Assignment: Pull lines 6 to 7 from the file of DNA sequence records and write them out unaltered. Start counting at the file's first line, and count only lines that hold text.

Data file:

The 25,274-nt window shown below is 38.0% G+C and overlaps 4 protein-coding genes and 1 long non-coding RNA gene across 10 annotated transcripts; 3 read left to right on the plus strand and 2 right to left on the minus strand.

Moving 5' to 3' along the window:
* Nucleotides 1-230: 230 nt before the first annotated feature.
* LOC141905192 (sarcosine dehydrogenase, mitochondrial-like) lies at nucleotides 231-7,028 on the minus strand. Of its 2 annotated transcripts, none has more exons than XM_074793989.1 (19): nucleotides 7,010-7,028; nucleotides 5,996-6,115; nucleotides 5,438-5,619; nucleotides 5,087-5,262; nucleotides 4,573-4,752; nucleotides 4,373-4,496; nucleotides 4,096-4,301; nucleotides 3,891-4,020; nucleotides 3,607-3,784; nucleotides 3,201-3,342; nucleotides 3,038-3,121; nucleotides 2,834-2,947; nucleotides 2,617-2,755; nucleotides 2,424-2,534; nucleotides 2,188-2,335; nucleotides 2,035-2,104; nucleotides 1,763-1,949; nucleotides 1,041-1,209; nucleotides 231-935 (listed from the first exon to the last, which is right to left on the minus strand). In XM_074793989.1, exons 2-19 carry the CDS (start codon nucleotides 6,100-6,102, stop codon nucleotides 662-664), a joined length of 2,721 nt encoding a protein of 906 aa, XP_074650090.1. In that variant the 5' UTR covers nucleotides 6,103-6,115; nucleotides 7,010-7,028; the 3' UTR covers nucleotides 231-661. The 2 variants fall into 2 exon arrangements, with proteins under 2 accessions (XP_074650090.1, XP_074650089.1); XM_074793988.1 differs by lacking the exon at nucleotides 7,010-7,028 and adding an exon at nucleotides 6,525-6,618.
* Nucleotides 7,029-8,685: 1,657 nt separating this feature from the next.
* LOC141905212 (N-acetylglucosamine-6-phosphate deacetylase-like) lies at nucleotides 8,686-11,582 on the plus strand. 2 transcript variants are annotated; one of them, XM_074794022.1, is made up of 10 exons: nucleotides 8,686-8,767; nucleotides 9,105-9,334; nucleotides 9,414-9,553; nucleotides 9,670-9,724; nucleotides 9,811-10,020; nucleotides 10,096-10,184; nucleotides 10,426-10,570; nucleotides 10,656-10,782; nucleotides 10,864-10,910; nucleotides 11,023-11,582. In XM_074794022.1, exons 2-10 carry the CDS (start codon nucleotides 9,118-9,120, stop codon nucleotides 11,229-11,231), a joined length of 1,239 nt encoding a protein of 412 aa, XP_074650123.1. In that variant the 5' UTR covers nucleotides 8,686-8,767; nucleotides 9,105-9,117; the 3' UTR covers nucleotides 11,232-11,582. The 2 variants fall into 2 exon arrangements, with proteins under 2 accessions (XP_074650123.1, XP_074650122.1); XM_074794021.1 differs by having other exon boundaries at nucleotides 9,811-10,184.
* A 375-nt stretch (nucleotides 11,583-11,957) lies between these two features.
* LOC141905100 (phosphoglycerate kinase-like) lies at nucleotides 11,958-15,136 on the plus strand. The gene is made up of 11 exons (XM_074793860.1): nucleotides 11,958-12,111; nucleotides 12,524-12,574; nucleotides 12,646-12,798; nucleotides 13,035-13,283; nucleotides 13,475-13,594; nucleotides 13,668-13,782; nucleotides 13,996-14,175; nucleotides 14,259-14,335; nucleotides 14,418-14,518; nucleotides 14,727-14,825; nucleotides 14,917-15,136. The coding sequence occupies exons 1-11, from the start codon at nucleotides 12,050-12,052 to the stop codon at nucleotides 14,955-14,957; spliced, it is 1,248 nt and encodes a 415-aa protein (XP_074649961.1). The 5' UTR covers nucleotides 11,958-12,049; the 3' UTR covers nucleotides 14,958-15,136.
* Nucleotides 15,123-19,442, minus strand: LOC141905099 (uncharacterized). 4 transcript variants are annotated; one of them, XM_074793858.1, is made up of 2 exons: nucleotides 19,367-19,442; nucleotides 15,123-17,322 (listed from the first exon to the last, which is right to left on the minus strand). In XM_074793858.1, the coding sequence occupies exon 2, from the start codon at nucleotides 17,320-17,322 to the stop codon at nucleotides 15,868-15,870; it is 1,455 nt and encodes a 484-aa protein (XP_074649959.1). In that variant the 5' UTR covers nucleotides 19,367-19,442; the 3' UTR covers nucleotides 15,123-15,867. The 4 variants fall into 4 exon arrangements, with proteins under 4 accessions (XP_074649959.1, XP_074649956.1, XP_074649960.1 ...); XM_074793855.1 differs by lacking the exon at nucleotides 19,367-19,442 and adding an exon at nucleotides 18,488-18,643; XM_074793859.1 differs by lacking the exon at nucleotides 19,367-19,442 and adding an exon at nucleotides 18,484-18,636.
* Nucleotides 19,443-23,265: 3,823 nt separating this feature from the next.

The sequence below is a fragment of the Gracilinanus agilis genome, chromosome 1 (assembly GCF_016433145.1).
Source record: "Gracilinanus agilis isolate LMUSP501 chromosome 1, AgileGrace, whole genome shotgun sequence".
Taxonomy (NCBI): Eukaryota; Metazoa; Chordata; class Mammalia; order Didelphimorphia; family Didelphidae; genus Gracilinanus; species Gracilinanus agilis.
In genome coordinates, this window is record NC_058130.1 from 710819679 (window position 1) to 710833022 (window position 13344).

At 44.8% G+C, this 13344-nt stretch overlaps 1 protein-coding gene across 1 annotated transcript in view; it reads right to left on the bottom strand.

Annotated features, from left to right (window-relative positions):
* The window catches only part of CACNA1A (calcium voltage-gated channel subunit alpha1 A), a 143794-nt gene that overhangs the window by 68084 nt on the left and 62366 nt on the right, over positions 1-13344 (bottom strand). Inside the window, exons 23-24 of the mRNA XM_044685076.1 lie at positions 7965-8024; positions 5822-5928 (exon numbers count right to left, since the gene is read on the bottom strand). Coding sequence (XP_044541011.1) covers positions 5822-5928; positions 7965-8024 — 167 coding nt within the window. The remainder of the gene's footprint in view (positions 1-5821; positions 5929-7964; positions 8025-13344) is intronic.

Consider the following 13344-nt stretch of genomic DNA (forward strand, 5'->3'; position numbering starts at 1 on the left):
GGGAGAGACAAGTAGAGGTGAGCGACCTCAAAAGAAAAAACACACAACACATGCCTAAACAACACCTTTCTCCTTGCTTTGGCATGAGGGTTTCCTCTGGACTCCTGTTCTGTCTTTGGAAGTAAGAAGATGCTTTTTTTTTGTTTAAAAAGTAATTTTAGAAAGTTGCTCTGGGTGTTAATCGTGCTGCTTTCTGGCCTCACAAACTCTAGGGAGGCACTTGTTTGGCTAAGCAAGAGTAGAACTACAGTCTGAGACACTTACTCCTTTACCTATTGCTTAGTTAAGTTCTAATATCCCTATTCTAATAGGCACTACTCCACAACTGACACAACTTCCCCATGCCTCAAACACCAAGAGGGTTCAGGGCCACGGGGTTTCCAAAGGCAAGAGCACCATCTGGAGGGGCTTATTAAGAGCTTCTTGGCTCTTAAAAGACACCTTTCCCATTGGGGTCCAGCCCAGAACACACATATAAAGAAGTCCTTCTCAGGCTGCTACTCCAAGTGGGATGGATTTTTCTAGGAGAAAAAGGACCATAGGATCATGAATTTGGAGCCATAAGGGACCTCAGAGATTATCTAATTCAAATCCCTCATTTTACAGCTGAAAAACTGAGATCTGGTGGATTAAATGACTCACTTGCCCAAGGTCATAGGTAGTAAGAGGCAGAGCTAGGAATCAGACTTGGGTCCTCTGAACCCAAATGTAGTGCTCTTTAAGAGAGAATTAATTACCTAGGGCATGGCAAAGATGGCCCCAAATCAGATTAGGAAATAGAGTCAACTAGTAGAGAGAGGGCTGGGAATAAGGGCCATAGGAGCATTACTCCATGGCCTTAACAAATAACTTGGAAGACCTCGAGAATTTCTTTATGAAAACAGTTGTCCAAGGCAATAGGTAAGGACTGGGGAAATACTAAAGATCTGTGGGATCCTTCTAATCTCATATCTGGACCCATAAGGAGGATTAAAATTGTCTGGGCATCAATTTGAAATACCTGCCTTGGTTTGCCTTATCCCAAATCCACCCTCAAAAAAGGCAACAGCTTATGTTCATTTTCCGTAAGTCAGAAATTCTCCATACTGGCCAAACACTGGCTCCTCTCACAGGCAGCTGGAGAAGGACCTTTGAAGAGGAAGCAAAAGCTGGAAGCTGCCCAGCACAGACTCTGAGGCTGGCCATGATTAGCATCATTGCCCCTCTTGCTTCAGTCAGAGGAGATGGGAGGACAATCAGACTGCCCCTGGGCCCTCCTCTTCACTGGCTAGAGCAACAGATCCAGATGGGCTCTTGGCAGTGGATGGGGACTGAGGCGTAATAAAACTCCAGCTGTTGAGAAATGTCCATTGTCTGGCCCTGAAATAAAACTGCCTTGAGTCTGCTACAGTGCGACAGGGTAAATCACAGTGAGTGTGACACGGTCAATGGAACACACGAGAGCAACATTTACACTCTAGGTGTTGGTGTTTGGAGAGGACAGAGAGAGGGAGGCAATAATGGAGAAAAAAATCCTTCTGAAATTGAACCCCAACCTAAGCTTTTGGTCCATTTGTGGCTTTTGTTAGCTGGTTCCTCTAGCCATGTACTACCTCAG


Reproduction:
* LOC141905212 (N-acetylglucosamine-6-phosphate deacetylase-like) lies at nucleotides 8,686-11,582 on the plus strand. 2 transcript variants are annotated; one of them, XM_074794022.1, is made up of 10 exons: nucleotides 8,686-8,767; nucleotides 9,105-9,334; nucleotides 9,414-9,553; nucleotides 9,670-9,724; nucleotides 9,811-10,020; nucleotides 10,096-10,184; nucleotides 10,426-10,570; nucleotides 10,656-10,782; nucleotides 10,864-10,910; nucleotides 11,023-11,582. In XM_074794022.1, exons 2-10 carry the CDS (start codon nucleotides 9,118-9,120, stop codon nucleotides 11,229-11,231), a joined length of 1,239 nt encoding a protein of 412 aa, XP_074650123.1. In that variant the 5' UTR covers nucleotides 8,686-8,767; nucleotides 9,105-9,117; the 3' UTR covers nucleotides 11,232-11,582. The 2 variants fall into 2 exon arrangements, with proteins under 2 accessions (XP_074650123.1, XP_074650122.1); XM_074794021.1 differs by having other exon boundaries at nucleotides 9,811-10,184.
* A 375-nt stretch (nucleotides 11,583-11,957) lies between these two features.